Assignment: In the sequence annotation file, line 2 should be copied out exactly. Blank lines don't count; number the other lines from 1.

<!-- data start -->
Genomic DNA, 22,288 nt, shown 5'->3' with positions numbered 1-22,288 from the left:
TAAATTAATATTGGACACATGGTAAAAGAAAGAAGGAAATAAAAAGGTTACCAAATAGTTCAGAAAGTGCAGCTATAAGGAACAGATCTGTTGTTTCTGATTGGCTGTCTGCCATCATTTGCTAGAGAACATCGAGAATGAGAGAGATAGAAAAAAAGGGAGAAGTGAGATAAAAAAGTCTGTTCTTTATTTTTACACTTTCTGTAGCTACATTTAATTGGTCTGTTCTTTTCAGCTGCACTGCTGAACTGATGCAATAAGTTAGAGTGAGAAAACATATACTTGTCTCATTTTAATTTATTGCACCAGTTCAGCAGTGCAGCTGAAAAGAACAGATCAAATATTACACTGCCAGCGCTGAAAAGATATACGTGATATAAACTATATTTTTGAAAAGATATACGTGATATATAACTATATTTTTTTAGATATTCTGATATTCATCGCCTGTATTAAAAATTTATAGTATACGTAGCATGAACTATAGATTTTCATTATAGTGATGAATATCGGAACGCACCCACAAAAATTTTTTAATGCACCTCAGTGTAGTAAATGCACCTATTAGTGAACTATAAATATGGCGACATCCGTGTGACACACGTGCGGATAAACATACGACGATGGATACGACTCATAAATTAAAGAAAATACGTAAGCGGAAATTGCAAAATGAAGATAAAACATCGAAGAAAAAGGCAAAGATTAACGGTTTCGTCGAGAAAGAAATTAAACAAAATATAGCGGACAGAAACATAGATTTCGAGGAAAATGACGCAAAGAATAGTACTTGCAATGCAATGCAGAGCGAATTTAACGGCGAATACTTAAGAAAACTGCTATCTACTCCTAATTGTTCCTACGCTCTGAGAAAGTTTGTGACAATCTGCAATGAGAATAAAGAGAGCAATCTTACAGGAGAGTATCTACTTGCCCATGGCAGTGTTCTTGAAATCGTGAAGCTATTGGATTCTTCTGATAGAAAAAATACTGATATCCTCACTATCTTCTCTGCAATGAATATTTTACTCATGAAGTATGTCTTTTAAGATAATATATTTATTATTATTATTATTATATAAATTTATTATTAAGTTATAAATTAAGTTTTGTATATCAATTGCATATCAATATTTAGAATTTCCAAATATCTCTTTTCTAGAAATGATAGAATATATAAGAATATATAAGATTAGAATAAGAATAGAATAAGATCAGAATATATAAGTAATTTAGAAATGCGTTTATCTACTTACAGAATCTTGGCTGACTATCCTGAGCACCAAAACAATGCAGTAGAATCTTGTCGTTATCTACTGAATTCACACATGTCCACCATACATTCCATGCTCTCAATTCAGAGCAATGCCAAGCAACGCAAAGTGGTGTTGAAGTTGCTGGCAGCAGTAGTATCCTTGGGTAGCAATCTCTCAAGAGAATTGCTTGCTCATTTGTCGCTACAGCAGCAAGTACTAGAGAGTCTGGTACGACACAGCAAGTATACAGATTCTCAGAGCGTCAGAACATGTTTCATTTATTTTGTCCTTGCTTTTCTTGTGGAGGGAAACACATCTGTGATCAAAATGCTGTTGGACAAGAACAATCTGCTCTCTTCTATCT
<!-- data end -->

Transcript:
TAAATTAATATTGGACACATGGTAAAAGAAAGAAGGAAATAAAAAGGTTACCAAATAGTTCAGAAAGTGCAGCTATAAGGAACAGATCTGTTGTTTCTGATTGGCTGTCTGCCATCATTTGCTAGAGAACATCGAGAATGAGAGAGATAGAAAAAAAGGGAGAAGTGAGATAAAAAAGTCTGTTCTTTATTTTTACACTTTCTGTAGCTACATTTAATTGGTCTGTTCTTTTCAGCTGCACTGCTGAACTGATGCAATAAGTTAGAGTGAGAAAACATATACTTGTCTCATTTTAATTTATTGCACCAGTTCAGCAGTGCAGCTGAAAAGAACAGATCAAATATTACACTGCCAGCGCTGAAAAGATATACGTGATATAAACTATATTTTTGAAAAGATATACGTGATATATAACTATATTTTTTTAGATATTCTGATATTCATCGCCTGTATTAAAAATTTATAGTATACGTAGCATGAACTATAGATTTTCATTATAGTGATGAATATCGGAACGCACCCACAAAAATTTTTTAATGCACCTCAGTGTAGTAAATGCACCTATTAGTGAACTATAAATATGGCGACATCCGTGTGACACACGTGCGGATAAACATACGACGATGGATACGACTCATAAATTAAAGAAAATACGTAAGCGGAAATTGCAAAATGAAGATAAAACATCGAAGAAAAAGGCAAAGATTAACGGTTTCGTCGAGAAAGAAATTAAACAAAATATAGCGGACAGAAACATAGATTTCGAGGAAAATGACGCAAAGAATAGTACTTGCAATGCAATGCAGAGCGAATTTAACGGCGAATACTTAAGAAAACTGCTATCTACTCCTAATTGTTCCTACGCTCTGAGAAAGTTTGTGACAATCTGCAATGAGAATAAAGAGAGCAATCTTACAGGAGAGTATCTACTTGCCCATGGCAGTGTTCTTGAAATCGTGAAGCTATTGGATTCTTCTGATAGAAAAAATACTGATATCCTCACTATCTTCTCTGCAATGAATATTTTACTCATGAAGTATGTCTTTTAAGATAATATATTTATTATTATTATTATTATATAAATTTATTATTAAGTTATAAATTAAGTTTTGTATATCAATTGCATATCAATATTTAGAATTTCCAAATATCTCTTTTCTAGAAATGATAGAATATATAAGAATATATAAGATTAGAATAAGAATAGAATAAGATCAGAATATATAAGTAATTTAGAAATGCGTTTATCTACTTACAGAATCTTGGCTGACTATCCTGAGCACCAAAACAATGCAGTAGAATCTTGTCGTTATCTACTGAATTCACACATGTCCACCATACATTCCATGCTCTCAATTCAGAGCAATGCCAAGCAACGCAAAGTGGTGTTGAAGTTGCTGGCAGCAGTAGTATCCTTGGGTAGCAATCTCTCAAGAGAATTGCTTGCTCATTTGTCGCTACAGCAGCAAGTACTAGAGAGTCTGGTACGACACAGCAAGTATACAGATTCTCAGAGCGTCAGAACATGTTTCATTTATTTTGTCCTTGCTTTTCTTGTGGAGGGAAACACATCTGTGATCAAAATGCTGTTGGACAAGAACAATCTGCTCTCTTCTATCT